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  1. Jeremy Horder (2009). Overcriminalization. Social Theory and Practice 35 (3):483-490.
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  2. Jeremy Horder (2007). Excuses in Law and in Morality: A Response to Marcia Baron. [REVIEW] Criminal Law and Philosophy 1 (1):41-47.
    In this analysis of Marcia Baron’s account of excuses, I seek to do two things. I try to draw out the nature of the distinction between forgiving and excusing. I also defend the distinction between excuses (like duress), and denials of responsibility (like insanity).
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  3. Jeremy Horder (2006). Judges' Use of Moral Arguments in Interpreting Statutes. In J. W. Harris, Timothy Andrew Orville Endicott, Joshua Getzler & Edwin Peel (eds.), Properties of Law: Essays in Honour of Jim Harris. Oxford University Press.
     
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  4. Jeremy Horder (2006). Precedent, Morality and Judicial Discretion in Statutory Interpretation. In Timothy Endicott, Joshua Getzler & Edwin Peel (eds.), Properties of Law: Essays in Honour of Jim Harris. Oup Oxford.
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  5. Jeremy Horder (2005). Reshaping the Subjective Element in the Provocation Defence. Oxford Journal of Legal Studies 25 (1):123-140.
    At the heart of the provocation defence lies the assumption that the excusatory focus should be the all-too-human and supposedly characteristic tendency to act in a spontaneously retaliatory fashion, when provocation has led to great anger. What if this is not the characteristic reaction of someone who acts for mixed motives, when not only angry at but also fearful of the provoker? Making such cases central to a plea of provocation would reshape the defence so as both to restrict and (...)
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  6. Jeremy Horder (2005). Whose Values Should Determine When Liability is Strict? In Andrew Simester (ed.), Appraising Strict Liability. Oup Oxford.
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  7. Jeremy Horder (2004). Excusing Crime. OUP Oxford.
    When should someone who may have intentionally or knowingly committed criminal wrongdoing be excused? Excusing Crime examines what excusing conditions are, and why familiar excuses, such as duress, are thought to fulfil those conditions. -/- The 'classical' view of excuses sees them as rational defects (such as mistake) in the motive force behind an action, but contrasts them with 'denials of responsibility', such as insanity, where the rational defect in that motive force is attributable to a mental defect in the (...)
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  8. Jeremy Horder (2002). Criminal Law and Legal Positivism. Legal Theory 8 (2):221-241.
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  9. Jeremy Horder (2002). Killing the Passive Abuser: A Theoretical Defence. In Stephen Shute & Andrew Simester (eds.), Criminal Law Theory: Doctrines of the General Part. Oup Oxford.
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  10. Jeremy Horder (ed.) (2000). Oxford Essays in Jurisprudence. Oxford University Press.
    The fourth collection of essays in this long-established series brings together some of the leading contributors to the study of the philosophical foundations of common law. Key issues in contract, tort, and criminal law are subjected to philosophical scrutiny, the aim being to provide an exciting new basis for advanced teaching and further research.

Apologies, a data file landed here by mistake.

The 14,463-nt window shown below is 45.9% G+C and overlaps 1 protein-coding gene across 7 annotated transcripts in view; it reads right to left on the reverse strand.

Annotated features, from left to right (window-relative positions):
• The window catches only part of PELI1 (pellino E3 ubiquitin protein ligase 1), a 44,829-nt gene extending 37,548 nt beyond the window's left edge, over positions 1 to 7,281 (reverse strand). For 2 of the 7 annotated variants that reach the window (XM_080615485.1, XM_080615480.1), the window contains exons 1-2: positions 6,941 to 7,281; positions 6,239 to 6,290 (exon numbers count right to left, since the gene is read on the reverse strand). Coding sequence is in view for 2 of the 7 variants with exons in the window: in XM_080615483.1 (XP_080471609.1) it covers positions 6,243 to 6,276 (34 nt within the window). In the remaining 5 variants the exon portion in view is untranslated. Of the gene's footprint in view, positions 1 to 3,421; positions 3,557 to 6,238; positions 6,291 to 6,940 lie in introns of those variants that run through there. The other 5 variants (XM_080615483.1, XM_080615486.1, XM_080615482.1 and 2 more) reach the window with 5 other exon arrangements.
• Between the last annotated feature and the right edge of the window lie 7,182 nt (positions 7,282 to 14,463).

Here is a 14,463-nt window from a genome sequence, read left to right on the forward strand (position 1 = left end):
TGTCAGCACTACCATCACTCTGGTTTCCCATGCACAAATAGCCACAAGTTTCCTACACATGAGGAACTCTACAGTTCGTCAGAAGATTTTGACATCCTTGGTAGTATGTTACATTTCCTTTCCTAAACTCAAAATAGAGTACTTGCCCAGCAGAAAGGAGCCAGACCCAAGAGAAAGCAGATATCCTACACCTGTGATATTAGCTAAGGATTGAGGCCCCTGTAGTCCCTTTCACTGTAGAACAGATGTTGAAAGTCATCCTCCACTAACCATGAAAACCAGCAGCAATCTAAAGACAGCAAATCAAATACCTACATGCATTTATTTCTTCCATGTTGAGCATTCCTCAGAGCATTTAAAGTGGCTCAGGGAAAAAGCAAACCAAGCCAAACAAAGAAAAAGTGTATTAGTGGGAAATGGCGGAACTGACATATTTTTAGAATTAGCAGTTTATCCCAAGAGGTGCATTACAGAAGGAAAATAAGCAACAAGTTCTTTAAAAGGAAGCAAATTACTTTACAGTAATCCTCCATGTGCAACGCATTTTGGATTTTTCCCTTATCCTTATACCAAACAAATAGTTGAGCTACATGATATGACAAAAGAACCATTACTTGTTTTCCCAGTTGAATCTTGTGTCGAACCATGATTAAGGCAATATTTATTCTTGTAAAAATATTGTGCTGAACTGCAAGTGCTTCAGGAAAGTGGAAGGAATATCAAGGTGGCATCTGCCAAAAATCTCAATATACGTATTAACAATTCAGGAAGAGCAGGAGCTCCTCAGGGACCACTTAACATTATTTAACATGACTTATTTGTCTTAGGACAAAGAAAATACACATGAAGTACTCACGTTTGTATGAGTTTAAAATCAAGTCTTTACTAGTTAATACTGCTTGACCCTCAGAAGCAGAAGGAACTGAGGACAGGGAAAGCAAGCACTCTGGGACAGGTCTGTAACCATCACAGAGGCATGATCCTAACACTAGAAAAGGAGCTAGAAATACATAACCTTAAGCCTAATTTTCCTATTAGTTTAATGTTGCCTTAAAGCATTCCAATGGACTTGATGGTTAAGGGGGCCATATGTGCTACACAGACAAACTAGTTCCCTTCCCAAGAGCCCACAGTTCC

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  11. Jeremy Horder (1996). Crimes of Ulterior Intent. In A. P. Simester & A. T. H. Smith (eds.), Harm and Culpability. Oxford University Press. 153--68.
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  12. Jeremy Horder (1996). Reasons for Anger: A Response to Narayan and von Hirsch's Provocation Theory. Criminal Justice Ethics 15 (2):63-69.
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  13. Jeremy Horder (1994). Rethinking Non-Fatal Offences Against the Person. Oxford Journal of Legal Studies 14 (3):335-351.
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  14. Jeremy Horder (1993). Criminal Culpability: The Possibility of a General Theory. [REVIEW] Law and Philosophy 12 (2):193 - 215.
    In this article, I try to do two things. First I analyse critically the suggestion that the principles of criminal culpability can be explained by reference to a single, all-encompassing concept, such as “defiance of the law”. I then go on to explain the foundations of criminal culpability by reference to three interlocking theories — the capacity theory, the character theory, and the agency theory. I conclude that even these three theories may not be sufficient to explain the complex structure (...)
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  15. Stephen Shute, John Gardner & Jeremy Horder (eds.) (1993). Action and Value in Criminal Law. Oxford University Press.
    In this challenging collection of new essays, leading philosophers and criminal lawyers from the United States, the United Kingdom, and Canada break with the tradition of treating the philosophical foundations of criminal law as an adjunct to the study of punishment. Focusing clearly on the central issues of moral luck, mistake, and mental illness, this volume aims to reorient the study of criminal law. In the process of retrieving valuable material from traditional law classifications, the contributors break down false associations, (...)
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  16. Jeremy Horder (1992). The Duel and the English Law of Homicide. Oxford Journal of Legal Studies 12 (3):419-430.
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